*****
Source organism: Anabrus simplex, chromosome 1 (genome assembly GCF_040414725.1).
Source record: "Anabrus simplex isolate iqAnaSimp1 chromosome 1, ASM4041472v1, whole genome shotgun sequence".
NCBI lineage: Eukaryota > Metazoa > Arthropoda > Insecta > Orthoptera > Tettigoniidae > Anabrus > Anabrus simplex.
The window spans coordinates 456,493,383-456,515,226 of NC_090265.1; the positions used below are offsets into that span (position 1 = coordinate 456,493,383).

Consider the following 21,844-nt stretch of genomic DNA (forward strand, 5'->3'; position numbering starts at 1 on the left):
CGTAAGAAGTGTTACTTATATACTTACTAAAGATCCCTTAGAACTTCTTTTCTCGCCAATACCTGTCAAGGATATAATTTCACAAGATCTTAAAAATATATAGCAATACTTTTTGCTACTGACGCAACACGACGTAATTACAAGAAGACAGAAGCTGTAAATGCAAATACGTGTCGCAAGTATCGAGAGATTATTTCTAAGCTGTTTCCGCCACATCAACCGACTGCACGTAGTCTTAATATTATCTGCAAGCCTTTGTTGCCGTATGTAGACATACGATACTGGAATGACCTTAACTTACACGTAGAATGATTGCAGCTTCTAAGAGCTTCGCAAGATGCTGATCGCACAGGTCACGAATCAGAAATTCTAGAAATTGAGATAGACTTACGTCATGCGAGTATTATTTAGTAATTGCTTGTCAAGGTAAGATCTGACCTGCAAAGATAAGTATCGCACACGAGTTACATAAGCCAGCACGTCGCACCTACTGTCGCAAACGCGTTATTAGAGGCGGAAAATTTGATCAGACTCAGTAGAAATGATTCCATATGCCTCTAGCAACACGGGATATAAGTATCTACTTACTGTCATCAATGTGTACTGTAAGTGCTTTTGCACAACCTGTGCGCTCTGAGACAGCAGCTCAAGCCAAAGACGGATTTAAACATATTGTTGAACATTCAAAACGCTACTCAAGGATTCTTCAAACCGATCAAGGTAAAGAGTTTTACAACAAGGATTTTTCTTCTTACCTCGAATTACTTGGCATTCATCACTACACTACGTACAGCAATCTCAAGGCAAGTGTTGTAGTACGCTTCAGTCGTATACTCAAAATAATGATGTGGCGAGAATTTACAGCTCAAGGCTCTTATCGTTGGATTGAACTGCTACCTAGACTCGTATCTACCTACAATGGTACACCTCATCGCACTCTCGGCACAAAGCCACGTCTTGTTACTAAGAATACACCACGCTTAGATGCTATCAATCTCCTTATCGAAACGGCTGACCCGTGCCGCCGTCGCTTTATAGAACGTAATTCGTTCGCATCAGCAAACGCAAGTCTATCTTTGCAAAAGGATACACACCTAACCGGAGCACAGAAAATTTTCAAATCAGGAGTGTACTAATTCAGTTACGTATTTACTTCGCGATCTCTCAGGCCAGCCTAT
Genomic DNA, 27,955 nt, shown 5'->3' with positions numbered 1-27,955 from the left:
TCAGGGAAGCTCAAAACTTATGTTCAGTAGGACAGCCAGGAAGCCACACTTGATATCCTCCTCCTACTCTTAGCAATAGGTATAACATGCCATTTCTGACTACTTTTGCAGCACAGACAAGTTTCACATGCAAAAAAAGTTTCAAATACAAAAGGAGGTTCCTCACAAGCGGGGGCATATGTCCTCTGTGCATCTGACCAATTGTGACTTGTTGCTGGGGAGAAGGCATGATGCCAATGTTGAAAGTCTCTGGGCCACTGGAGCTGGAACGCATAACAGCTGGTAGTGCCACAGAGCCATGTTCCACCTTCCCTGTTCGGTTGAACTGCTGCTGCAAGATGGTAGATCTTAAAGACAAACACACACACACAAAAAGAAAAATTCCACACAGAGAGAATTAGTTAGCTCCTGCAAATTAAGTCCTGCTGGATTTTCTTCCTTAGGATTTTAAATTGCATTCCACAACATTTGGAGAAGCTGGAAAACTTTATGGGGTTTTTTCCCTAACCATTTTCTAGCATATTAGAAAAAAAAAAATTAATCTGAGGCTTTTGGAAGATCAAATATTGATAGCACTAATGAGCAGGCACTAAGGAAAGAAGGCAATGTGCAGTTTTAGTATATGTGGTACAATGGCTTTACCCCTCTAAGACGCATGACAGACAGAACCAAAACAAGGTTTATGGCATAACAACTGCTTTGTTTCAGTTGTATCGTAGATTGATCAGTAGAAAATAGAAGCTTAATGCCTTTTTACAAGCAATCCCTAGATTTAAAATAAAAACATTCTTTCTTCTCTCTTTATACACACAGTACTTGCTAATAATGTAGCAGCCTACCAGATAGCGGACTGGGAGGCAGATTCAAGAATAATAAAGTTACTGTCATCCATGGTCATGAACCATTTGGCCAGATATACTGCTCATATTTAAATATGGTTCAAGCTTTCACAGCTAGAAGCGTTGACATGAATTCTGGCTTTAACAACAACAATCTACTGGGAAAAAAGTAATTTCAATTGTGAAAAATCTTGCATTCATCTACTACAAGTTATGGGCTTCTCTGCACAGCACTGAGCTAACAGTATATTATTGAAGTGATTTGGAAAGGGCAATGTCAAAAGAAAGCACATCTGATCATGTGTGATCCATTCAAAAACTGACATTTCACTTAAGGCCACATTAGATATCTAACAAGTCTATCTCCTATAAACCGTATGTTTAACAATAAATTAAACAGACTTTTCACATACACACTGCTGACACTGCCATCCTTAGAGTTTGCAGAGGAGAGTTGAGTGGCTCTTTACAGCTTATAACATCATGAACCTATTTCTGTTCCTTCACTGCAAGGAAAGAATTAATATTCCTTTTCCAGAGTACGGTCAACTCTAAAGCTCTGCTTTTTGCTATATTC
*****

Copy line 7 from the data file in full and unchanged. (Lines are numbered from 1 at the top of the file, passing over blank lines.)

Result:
Genomic DNA, 27,955 nt, shown 5'->3' with positions numbered 1-27,955 from the left: